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Is it time to think outside of the box, Buxus sempervirens? Box blight and box moth are devastating tiny hedges and topiary.

Are there alternatives to box, the highly popular small-leaved evergreen, Buxus sempervirens? Not every case of so-called box blightis actually that. Did you know that Buxus sempervirens is also affected by another little demon called Box tree moth? It can defoliate the shrub quite quickly, and is often first noticed as fine, webbed strands within which the moth larvae feeds. They subsequently develop into hungry green caterpillars.

Buxus has been used for topiary and detailed hedging for centuries because its small evergreen foliage responds well to clipping.


Where did these pests and diseases come from?

The comparatively new pest, box caterpillar, was first recorded in Kent in around 2009 and it has been gradually spreading. It is now known to be prolific in many different areas of London and gardeners have reported it in East and West Sussex, Surrey and the Home Counties.  It seems to have come from China and Korea, but it has also had significant impact in Japan, Russia and many European counties. 

Buxus lends itself to creating all sorts of intricate shapes and styles. Pests and diseases can wipe out many works of art in just one season.

Give it a feed

Apart from disease, box also displays signs when it's suffering from different problems. This versatile shrub often develops orange foliage as it matures. This isn't necessarily box blight. It might simply be a case of starvation. Nutrient deficiency of this nature is generally down to a lack of potash and this is easily cured. Give Buxus a few doses of high potash (potassium) fertiliser such as a general rose feed, and it often does the trick. Even box suffering from box blight can be treated, and can recover. It just takes lots of feed and time. There are several Buxus feeds that have been especially formulated and they are certainly worth buying


Buxus health problems might be simply remedied by regular doses of potash. Gardens with formal features such as parterres, knot gardens, topiary and low box hedging can look pretty awful when the plant is affected. Many gardeners are ripping out their box and replacing it with alternative, small-leafed evergreens. So, what can we use instead of box?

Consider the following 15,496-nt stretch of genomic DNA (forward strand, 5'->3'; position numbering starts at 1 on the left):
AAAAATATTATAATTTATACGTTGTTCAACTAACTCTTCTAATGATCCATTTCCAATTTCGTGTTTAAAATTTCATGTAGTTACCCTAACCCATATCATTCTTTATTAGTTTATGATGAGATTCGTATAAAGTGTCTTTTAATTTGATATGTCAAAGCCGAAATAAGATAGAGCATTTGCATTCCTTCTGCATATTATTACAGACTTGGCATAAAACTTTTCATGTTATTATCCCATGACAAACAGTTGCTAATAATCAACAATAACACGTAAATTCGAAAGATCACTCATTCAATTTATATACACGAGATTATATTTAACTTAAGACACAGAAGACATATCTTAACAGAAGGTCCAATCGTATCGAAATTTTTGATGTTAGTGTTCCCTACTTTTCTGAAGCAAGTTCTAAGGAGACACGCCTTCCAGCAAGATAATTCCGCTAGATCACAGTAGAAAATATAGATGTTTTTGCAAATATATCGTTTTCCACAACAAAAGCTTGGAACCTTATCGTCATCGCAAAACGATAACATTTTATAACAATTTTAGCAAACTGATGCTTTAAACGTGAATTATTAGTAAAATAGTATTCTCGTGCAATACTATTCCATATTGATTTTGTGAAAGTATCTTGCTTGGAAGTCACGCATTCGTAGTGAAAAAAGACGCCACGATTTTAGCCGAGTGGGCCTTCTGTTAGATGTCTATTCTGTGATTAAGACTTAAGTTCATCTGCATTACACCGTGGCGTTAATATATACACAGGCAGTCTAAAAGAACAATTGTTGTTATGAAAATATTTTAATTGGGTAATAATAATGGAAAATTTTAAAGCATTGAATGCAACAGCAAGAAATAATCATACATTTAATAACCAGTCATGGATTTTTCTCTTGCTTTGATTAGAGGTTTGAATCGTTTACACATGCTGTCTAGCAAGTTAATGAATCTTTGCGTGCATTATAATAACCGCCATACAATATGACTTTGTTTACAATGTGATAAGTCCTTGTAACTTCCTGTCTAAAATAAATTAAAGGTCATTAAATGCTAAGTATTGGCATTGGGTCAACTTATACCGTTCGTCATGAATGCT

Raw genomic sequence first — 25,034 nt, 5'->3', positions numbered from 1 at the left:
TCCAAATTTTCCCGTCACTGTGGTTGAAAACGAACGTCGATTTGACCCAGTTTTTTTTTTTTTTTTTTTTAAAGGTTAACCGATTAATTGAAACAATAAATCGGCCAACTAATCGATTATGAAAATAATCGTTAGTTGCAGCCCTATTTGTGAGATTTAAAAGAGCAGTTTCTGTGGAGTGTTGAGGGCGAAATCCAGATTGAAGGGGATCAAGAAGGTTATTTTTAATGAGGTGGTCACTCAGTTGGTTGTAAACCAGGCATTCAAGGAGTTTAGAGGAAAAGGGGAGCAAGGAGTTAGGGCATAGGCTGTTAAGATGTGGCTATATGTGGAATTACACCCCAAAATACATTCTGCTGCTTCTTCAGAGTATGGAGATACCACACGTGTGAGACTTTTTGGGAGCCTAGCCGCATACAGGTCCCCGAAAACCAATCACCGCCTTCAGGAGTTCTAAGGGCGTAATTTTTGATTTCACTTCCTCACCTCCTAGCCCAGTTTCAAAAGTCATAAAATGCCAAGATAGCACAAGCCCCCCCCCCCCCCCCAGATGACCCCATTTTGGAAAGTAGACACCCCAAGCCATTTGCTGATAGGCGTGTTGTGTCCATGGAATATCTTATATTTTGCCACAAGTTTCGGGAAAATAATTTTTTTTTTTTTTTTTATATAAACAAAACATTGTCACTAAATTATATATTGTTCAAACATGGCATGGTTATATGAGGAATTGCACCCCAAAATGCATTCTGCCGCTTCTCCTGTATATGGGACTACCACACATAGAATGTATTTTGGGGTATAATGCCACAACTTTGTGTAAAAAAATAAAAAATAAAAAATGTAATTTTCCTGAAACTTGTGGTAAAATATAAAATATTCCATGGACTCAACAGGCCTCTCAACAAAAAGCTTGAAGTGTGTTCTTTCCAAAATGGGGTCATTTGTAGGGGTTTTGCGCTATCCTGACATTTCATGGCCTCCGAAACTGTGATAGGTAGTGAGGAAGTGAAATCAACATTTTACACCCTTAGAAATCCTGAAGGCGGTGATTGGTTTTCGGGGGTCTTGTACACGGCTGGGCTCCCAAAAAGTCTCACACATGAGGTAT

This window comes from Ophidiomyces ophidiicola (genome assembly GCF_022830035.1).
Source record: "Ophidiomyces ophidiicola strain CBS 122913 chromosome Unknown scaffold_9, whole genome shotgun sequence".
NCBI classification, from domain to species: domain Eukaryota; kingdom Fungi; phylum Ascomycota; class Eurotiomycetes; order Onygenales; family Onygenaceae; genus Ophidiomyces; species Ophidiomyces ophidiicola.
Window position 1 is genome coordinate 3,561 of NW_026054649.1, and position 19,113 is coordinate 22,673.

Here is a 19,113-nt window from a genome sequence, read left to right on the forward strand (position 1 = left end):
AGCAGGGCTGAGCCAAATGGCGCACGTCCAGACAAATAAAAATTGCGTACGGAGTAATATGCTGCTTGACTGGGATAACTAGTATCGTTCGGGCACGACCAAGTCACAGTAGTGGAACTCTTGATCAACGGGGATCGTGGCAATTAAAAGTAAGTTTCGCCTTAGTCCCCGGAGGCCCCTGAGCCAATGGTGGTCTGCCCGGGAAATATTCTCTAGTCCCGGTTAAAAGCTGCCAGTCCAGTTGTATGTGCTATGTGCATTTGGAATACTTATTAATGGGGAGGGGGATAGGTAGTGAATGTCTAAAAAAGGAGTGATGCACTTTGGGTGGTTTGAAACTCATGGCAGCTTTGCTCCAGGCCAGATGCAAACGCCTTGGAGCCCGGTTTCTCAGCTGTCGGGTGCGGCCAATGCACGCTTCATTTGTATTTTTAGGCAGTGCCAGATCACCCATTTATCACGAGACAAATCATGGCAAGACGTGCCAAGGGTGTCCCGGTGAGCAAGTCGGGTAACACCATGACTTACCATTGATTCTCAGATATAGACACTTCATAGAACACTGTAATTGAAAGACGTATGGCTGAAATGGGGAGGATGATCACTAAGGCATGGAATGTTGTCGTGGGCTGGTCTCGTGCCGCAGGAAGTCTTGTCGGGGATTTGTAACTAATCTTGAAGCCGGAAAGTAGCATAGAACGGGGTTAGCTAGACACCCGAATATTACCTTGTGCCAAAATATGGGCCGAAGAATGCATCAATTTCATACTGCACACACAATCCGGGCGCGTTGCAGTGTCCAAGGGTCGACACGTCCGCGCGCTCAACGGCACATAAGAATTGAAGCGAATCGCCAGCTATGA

Affected box is highly noticeable and can destroy the appearance of formal gardens that have often taken decades to perfect.

There's no doubt that box blight and other Buxus disease can completely ruin the effect of formal parterres and hedging.             


Consider these alternatives to box

There are several, highly suitable alternatives to box. The most commonly suggested swap is Ilex crenata,which is often called Japanese holly.

One variety in particular is proving to be highly effective, and this is Ilex crenata Convexa. It has small, glossy dark green foliage and it is dense and bushy. An ideal candidate for clipping. Then there's the shrubby

which loves being clipped so much that it needs trimming at least twice a season.


There are other alternatives to box ...

If this doesn't appeal, the Euonymus genus provides a whole host of possibilities as alternatives to box, with oodles of potential  lookalikes.

Euonymus comes in all sorts of colours and varieties. It lends itself very well to clipping. There's a variety called E. Jean Hugues which looks very much like Buxus and is just as accommodating. There's also Euonymus japonicus Microphyllus Pulchellus and Green Rocket, both of which seem to make admirable substitutes for box.

The evergreen Euonymus comes in many different forms and the small-leafed varieties are highly suitable as a substitute for Buxus. Then there's yew, Taxus baccata, which is quite different from box but highly suitable for hedging and topiary. Always bearing in mind its toxicity, of course.

All parts of Taxus baccata are poisonous, with the exception of the red, fleshy parts of the berries. But it's a highly useful and rather beautiful shrub.

And now for something completely different

Another option for alternatives to box is to move right away from lookalikes and strike out into something quite different . Berberis, for example, will make a nice little hedge (albeit with prickles). So will lavender, rosemary, small-leaved Hebes, Teucrium and even Santolina. Some of these have aromatic foliage. This means that they are not only capable of forming neat hedges or topiary, but can also provide the bonus of scent and even flowers.

Lavender can make a good hedge and some people clip it to prevent it from flowering. It can therefore stay mounded, with aromatic foliage.

It's important to remember that there are always different choices. In fact, plant diseases, although unfortunate, do encourage us to  think outside of the box. The phrase seems to be apt, in this instance!

Love your hedge: there are so many different possibilities. But don't give up on Buxus, you might be able to nurse yours back to health.

By Perfect Plants


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